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July 20th, 2003

About jury things

Last December, Penny was called for Jury Duty by Washington County, state of Oregon.
After explaining to the nice lady on the phone that she had just finished cancer treatment, they were very understanding and asked when she'd be available. According to the schedule we'd been given, we said 'About six months after treatment ends, she should be well enough to consider it.' Well, it was Friday the 18th of July when it came due, and we weren't sure it was a good idea, but at the uncleanishly early hour of 7AM we woke up (after not sleeping well until about 4AM) and made a quick breakfast, got dressed, and I drove Penny to the Washington county courthouse, as made famous by Ann Rule in 'Murder by Sunset'.
Yeah, the two giant redwoods in front are really there, but the downtown has been modernized a bit.

Anyway. As I had nothing to do with it, I was not allowed to assist Penny to get inside or anything, but she was feeling pretty high-energy, so I went home and back to sleep.

Woke up at 10, and she called me at 10:35 to come get her.
I got the quick recap on our way to brunch at Pho Huang.

The jury room is comfortable but bland, painted in that governmental non-color, without any notable art on the walls to excite undue passions in the jury, which is apparently supposed to remain totally pliant and without prejudice, yet which is supposed to also be alert and of average intelligence. To ensure that, they hand out forms to fill in, which must be filled in JUST RIGHT.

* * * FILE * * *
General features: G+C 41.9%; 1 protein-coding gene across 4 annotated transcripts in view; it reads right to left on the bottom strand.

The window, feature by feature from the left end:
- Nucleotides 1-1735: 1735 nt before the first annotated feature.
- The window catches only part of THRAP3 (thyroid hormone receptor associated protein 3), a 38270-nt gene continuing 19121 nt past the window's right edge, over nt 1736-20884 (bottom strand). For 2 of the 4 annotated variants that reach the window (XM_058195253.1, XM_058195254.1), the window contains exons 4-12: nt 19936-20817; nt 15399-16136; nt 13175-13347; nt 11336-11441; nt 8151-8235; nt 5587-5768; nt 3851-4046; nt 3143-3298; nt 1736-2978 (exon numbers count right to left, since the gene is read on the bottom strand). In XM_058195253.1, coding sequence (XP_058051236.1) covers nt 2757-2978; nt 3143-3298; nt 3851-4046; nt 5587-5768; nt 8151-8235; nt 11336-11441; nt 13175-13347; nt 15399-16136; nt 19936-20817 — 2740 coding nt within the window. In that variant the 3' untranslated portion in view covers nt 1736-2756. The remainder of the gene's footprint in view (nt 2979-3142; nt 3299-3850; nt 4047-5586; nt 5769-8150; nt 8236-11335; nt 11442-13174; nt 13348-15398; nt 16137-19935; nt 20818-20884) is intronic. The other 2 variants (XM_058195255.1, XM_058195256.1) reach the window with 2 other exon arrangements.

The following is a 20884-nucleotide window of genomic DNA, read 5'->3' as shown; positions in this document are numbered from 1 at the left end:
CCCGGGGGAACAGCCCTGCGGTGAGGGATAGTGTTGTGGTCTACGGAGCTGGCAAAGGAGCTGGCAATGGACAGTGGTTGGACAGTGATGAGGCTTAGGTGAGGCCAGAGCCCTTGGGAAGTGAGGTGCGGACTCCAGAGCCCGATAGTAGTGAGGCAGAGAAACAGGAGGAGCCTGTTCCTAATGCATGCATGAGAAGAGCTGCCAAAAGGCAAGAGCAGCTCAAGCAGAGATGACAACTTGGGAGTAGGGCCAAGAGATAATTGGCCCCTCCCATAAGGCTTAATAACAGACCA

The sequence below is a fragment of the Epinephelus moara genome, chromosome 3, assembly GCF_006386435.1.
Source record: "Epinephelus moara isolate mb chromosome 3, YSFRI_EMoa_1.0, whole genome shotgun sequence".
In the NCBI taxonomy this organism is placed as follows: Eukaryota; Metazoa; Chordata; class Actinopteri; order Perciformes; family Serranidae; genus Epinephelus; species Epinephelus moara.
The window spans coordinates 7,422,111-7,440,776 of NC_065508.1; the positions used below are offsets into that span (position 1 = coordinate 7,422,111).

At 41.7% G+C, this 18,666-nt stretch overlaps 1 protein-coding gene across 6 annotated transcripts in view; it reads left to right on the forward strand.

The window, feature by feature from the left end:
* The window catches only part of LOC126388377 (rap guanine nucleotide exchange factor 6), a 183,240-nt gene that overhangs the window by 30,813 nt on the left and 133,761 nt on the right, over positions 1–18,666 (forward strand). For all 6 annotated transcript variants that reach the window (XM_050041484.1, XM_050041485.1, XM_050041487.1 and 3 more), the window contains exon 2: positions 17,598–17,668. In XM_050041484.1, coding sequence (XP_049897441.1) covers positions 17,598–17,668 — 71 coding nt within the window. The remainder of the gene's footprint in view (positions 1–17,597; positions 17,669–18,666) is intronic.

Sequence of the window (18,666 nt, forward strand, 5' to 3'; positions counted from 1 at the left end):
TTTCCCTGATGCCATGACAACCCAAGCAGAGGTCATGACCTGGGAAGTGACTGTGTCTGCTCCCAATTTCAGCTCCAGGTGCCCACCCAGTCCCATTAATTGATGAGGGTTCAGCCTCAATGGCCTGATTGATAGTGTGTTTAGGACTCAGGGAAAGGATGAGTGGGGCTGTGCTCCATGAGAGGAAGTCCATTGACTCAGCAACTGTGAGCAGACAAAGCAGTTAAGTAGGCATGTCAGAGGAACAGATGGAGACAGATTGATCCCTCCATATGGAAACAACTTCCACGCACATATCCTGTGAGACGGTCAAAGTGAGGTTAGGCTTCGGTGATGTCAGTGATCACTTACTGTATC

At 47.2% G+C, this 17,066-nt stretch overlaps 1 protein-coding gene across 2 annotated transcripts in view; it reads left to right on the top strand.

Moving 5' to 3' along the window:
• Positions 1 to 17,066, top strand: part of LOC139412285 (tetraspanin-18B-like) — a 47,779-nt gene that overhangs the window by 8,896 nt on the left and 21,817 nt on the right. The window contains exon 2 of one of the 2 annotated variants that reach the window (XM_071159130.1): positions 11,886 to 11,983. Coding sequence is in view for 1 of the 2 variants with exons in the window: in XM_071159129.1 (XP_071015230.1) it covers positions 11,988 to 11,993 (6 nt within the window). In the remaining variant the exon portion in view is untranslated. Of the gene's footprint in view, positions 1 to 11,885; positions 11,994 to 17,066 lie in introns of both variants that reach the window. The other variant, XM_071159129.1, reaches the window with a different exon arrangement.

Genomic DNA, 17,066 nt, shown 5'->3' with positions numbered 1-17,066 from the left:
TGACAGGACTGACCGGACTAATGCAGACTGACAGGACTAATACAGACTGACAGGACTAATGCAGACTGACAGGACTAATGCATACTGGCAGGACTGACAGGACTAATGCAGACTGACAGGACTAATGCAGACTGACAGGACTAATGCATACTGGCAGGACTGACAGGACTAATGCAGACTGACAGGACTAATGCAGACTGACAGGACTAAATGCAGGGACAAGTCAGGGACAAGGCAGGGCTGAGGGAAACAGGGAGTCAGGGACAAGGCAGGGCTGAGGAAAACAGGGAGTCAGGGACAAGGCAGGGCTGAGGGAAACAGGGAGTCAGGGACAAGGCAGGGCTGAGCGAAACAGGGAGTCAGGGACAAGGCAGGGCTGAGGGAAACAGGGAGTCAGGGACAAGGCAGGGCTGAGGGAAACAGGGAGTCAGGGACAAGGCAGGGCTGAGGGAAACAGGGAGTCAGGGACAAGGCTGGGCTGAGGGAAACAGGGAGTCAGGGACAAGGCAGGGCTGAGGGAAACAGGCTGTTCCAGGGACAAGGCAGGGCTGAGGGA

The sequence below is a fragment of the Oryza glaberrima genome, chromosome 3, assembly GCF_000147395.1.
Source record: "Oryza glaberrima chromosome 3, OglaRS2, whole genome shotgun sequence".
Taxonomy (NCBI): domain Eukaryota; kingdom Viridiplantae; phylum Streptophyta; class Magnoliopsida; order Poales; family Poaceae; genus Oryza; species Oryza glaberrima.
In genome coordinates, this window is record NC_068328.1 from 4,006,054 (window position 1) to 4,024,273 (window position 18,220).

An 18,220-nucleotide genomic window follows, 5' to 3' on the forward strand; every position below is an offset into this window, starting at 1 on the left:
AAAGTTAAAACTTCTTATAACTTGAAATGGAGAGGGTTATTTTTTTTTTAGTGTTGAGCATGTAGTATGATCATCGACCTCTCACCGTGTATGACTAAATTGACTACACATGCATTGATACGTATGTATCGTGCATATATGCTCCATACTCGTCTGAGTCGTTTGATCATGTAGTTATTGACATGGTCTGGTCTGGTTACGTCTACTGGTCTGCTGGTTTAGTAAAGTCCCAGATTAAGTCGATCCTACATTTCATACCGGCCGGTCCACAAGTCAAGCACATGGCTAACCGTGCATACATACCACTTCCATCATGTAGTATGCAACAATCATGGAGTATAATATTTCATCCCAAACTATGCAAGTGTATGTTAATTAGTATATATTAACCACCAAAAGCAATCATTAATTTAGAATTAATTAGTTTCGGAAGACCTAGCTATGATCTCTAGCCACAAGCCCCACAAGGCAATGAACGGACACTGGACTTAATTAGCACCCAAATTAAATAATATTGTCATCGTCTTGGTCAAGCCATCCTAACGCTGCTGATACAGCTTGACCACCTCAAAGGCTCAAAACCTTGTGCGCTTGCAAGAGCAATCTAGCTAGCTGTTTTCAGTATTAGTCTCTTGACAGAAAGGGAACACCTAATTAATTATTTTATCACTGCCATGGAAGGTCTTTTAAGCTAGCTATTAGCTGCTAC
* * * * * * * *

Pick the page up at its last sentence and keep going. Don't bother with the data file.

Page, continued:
She was able to find a semi-couch-like seat, which wasn't too tall for her (knees not dangling unsupported in midair) but which lacked adequate back support.
They attempted to induce total somnolence with their TV Training Video, all about what would happen to you as a juror - except it didn't answer several of the questions they posed in the beginning of the video, oops. She compares it to a slightly more adult version of the junior high civics class films. They didn't make the men leave the room to watch their own jury movie, which she says she almost expected.

After the movie, everyone had a brief break for rest room, smoking, and so on - and all the women lined up for the two-seater rest room, except for the ones frantically gasping smoke in the area near the police loading dock where they have the Smoker's Coventry, which is set up in an un-approachable way so that no terrorists can tamper with the jury.

There had been three trials scheduled which could have gone to a jury.
First one was thrown out, as the police and the prosecutors had not observed proper constitutional guarantees in collecting their evidence, and the judge had to chide them disgustedly for screwing up. Or so implied the nice lady who herded the jurors.

After an interminable period, the nice lady returned to say, "Well, the defendant thought that this was just such a beautiful day out that she would just skip coming to her trial, so we're going to pick eleven of you to go home early."

Penny wasn't one of the eleven, and they were informed, no, you have no choice, you can't swap for someone who does want to go, it's all required to be random.

So she got to wait for another 45 minutes to an hour, whereafter the nice lady returned again, "Well, the lawyers have come to an agreement, and the last case has been settled without a trial, so you're all free to go now. Your jury duty for the county is complete, and you won't be called for another two years."

This does not, apparently, apply to federal or municipal court, which have their own rules. And, fortunately it was Friday - on Thursday they picked the grand jury for the next three months, and very few of those people were happy.